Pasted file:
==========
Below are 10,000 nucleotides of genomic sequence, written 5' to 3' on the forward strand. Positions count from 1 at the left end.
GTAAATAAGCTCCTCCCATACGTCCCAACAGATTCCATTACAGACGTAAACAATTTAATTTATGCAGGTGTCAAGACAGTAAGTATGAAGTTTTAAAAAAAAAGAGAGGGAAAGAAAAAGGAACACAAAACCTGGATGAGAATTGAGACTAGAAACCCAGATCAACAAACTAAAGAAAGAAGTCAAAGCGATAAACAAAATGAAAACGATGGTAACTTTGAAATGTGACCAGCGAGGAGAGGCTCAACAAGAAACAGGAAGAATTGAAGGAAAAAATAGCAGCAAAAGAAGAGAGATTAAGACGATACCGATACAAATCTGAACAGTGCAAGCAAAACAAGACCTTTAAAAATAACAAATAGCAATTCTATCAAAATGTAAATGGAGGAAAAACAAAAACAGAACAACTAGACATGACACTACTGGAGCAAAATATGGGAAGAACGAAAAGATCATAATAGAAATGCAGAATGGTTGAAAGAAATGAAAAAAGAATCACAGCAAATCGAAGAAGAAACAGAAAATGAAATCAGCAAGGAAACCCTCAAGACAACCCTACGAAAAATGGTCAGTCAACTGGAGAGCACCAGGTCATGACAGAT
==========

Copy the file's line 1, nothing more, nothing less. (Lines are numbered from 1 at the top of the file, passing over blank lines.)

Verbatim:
Below are 10,000 nucleotides of genomic sequence, written 5' to 3' on the forward strand. Positions count from 1 at the left end.